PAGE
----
While there will not be another 40%+ decline, mining remains challenged. Unless gold rallies past $1,600 and brings other metals with it, the focus over the next three years will be on balance sheets not growth. 2011 and 2012 cap-ex budgets were based on bubble-like pricing in precious metals, and it will take many years, perhaps even a decade, to return to that level.
With mining still a drag, CAT's only source of growth will be from power generation and construction machinery. Power generation will help to offset mining to a degree, but construction is a bit of a cloudy picture. Residential activity is starting to improve (though the weather is causing near-term headwinds) and barring a major spike in interest rates will be a decent tailwind. Deutsche Bank also points to impending strength in non-residential construction as a catalyst. On this point, I disagree.
Non-residential construction can essentially be broken into three categories: government infrastructure, retail, and commercial. While American infrastructure clearly needs an upgrade, the current setting in Washington precludes investment. While President Obama supports spending $50 billion on infrastructure, Republicans remain focused on the debt and deficit. With a midterm election in November and a new Presidential cycle starting immediately thereafter, there is little incentive to compromise. While state budgets are improving, few are in a position to undertake major projects on a meaningful scale. Government construction spending will remain lackluster.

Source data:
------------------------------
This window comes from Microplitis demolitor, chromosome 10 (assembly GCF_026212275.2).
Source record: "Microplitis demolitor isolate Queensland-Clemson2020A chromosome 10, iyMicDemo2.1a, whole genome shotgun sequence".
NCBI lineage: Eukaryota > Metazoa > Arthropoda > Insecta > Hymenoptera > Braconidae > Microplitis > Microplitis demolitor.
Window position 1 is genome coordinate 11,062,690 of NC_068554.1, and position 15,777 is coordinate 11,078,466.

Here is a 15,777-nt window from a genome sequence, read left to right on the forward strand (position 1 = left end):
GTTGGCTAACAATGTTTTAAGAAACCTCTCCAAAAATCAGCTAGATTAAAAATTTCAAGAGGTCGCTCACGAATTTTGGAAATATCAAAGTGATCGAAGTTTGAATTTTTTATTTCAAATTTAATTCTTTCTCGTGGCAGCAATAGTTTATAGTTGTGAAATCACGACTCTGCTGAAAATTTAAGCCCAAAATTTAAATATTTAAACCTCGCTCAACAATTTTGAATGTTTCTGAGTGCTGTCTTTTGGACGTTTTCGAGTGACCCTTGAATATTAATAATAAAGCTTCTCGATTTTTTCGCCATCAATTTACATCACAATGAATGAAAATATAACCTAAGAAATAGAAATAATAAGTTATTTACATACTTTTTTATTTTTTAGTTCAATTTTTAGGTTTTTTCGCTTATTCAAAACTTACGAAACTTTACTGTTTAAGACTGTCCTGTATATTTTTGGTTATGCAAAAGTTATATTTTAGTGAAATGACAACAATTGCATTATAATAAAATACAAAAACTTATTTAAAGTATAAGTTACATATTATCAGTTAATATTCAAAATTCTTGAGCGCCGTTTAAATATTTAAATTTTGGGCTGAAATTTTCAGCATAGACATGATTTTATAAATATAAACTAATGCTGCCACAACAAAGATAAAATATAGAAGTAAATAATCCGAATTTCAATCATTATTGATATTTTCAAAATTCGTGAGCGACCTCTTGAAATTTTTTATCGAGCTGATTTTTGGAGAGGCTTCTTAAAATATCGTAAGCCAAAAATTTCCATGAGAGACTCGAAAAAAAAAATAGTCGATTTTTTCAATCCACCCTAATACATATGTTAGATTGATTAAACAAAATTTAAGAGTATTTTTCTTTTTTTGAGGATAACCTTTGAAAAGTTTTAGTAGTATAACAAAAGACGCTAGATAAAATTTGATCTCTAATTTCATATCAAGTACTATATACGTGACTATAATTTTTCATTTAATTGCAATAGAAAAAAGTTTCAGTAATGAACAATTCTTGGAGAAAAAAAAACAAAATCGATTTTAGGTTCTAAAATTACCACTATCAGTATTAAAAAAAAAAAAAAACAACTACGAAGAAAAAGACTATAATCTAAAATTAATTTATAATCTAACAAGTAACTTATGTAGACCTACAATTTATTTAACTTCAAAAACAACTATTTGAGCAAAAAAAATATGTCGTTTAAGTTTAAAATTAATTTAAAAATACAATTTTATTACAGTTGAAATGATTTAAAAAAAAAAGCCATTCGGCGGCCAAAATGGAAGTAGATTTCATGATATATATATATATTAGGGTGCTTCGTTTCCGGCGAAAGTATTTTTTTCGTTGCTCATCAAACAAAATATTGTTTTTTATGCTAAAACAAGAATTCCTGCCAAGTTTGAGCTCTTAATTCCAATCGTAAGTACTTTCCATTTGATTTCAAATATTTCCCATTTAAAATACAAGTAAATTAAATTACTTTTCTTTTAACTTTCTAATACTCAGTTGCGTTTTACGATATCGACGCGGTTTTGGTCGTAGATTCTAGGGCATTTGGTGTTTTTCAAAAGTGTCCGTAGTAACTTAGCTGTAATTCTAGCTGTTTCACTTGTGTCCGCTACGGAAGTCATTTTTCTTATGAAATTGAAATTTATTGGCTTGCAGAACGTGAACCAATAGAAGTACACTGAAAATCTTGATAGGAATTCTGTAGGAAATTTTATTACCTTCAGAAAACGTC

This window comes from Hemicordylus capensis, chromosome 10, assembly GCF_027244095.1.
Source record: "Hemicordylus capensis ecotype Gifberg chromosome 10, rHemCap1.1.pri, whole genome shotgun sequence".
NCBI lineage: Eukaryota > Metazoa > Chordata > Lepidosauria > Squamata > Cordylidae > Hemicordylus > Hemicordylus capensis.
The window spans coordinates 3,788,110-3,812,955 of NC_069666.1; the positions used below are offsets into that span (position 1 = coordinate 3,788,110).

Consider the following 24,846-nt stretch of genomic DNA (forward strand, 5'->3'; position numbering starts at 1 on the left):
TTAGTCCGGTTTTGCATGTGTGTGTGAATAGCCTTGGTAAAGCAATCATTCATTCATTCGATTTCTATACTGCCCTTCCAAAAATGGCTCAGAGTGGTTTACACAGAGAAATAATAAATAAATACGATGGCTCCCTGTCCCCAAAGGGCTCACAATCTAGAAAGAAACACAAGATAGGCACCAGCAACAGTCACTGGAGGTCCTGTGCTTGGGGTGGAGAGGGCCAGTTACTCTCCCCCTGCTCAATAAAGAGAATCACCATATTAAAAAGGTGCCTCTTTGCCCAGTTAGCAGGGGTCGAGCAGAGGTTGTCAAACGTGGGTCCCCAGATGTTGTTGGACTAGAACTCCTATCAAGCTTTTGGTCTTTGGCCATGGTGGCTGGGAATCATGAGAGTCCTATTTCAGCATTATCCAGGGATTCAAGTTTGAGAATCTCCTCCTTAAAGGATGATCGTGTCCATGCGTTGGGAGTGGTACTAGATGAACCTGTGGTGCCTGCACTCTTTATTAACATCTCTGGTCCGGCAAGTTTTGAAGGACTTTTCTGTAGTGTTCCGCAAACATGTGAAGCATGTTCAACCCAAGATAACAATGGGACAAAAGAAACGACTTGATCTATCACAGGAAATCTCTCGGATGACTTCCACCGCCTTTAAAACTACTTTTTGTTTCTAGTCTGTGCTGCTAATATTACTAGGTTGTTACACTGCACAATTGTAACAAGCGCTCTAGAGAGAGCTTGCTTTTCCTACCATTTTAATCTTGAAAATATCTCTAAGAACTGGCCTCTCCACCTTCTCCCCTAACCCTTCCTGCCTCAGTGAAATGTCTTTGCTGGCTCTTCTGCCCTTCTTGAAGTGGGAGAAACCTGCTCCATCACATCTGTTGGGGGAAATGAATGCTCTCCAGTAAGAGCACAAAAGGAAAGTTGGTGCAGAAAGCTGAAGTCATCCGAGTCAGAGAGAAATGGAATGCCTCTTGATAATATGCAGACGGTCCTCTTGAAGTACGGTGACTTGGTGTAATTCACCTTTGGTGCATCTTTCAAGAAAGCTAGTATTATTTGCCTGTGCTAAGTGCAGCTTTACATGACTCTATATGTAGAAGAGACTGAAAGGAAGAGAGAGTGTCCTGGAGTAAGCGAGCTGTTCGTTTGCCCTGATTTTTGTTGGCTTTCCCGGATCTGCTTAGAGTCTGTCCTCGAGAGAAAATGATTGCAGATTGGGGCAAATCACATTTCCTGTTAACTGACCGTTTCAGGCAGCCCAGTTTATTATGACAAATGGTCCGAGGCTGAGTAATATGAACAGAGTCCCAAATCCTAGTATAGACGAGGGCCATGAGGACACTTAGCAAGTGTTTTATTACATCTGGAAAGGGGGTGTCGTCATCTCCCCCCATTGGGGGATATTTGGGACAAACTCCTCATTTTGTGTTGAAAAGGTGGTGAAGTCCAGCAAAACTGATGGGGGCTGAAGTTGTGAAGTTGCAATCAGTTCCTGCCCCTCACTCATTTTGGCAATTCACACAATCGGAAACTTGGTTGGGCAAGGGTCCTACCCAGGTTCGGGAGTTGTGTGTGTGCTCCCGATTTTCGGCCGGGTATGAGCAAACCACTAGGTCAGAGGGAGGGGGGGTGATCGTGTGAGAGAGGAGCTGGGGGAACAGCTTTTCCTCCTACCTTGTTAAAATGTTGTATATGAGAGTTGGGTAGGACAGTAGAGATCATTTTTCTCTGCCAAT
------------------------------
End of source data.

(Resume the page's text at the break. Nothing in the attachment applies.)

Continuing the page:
Retail and commercial (i.e. office space) also have headwinds. With more and more Americans shopping online, there is no need to build new malls or big-box stores. In fact, many retailers are closing or consolidating locations. There is no impetus to undertake major physical store expansions. Further, the labor market is still mixed with many firms having headcount below their 2007-2008 peak (employment details available here). As a consequence, there is little demand for new office space especially with some regions like Northern New Jersey and California having excess capacity for lease. While non-residential construction isn't as bad as it once was, it is far from robust and cannot compensate for the decline in mining.
Overall, Caterpillar has limited growth prospects over the next 2-3 years. Mining continues to struggle, and construction is a mixed bag. Moreover, Caterpillar Financial continues to increase leverage, which will make dividend payments to the parent more difficult. It will take over 5 years to return to peak earnings. As such, I think calling for a new all-time high is far too optimistic. At current prices, CAT is trading over 17x earnings, which is expensive for a firm with limited growth over the next 12-36 months. Without a turn in mining, shares will be hard-pressed to reach $122. At current prices, I would sell not buy.
Disclosure: I am long FCX. I wrote this article myself, and it expresses my own opinions. I am not receiving compensation for it (other than from Seeking Alpha). I have no business relationship with any company whose stock is mentioned in this article.